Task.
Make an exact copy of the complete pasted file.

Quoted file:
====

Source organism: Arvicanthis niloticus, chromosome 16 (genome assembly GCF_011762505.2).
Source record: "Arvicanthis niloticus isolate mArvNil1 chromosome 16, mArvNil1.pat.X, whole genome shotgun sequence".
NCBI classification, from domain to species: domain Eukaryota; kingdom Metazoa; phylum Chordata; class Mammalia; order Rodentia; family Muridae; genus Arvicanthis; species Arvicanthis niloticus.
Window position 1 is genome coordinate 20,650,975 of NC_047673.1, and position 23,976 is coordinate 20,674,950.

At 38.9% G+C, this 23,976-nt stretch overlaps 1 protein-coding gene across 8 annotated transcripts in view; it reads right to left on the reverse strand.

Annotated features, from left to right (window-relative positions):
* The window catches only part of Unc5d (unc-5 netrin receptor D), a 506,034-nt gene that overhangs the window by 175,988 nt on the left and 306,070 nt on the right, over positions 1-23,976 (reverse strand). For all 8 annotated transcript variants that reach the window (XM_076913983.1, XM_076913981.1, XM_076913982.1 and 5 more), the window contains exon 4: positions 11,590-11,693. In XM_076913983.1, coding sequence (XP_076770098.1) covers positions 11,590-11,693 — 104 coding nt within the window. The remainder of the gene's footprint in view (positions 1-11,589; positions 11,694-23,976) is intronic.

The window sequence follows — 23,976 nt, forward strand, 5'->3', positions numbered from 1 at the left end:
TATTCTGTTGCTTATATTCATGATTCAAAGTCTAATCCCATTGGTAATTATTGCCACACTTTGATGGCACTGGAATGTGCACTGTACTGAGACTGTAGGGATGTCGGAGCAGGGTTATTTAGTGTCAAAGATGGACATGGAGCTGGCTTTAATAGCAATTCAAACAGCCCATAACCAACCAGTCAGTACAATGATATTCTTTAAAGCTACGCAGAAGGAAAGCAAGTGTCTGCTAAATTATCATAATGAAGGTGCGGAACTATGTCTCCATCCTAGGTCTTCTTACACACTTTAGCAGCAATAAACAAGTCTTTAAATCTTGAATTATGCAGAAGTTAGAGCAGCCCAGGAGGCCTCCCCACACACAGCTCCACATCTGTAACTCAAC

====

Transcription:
Source organism: Arvicanthis niloticus, chromosome 16 (genome assembly GCF_011762505.2).
Source record: "Arvicanthis niloticus isolate mArvNil1 chromosome 16, mArvNil1.pat.X, whole genome shotgun sequence".
NCBI classification, from domain to species: domain Eukaryota; kingdom Metazoa; phylum Chordata; class Mammalia; order Rodentia; family Muridae; genus Arvicanthis; species Arvicanthis niloticus.
Window position 1 is genome coordinate 20,650,975 of NC_047673.1, and position 23,976 is coordinate 20,674,950.

At 38.9% G+C, this 23,976-nt stretch overlaps 1 protein-coding gene across 8 annotated transcripts in view; it reads right to left on the reverse strand.

Annotated features, from left to right (window-relative positions):
* The window catches only part of Unc5d (unc-5 netrin receptor D), a 506,034-nt gene that overhangs the window by 175,988 nt on the left and 306,070 nt on the right, over positions 1-23,976 (reverse strand). For all 8 annotated transcript variants that reach the window (XM_076913983.1, XM_076913981.1, XM_076913982.1 and 5 more), the window contains exon 4: positions 11,590-11,693. In XM_076913983.1, coding sequence (XP_076770098.1) covers positions 11,590-11,693 — 104 coding nt within the window. The remainder of the gene's footprint in view (positions 1-11,589; positions 11,694-23,976) is intronic.

The window sequence follows — 23,976 nt, forward strand, 5'->3', positions numbered from 1 at the left end:
TATTCTGTTGCTTATATTCATGATTCAAAGTCTAATCCCATTGGTAATTATTGCCACACTTTGATGGCACTGGAATGTGCACTGTACTGAGACTGTAGGGATGTCGGAGCAGGGTTATTTAGTGTCAAAGATGGACATGGAGCTGGCTTTAATAGCAATTCAAACAGCCCATAACCAACCAGTCAGTACAATGATATTCTTTAAAGCTACGCAGAAGGAAAGCAAGTGTCTGCTAAATTATCATAATGAAGGTGCGGAACTATGTCTCCATCCTAGGTCTTCTTACACACTTTAGCAGCAATAAACAAGTCTTTAAATCTTGAATTATGCAGAAGTTAGAGCAGCCCAGGAGGCCTCCCCACACACAGCTCCACATCTGTAACTCAAC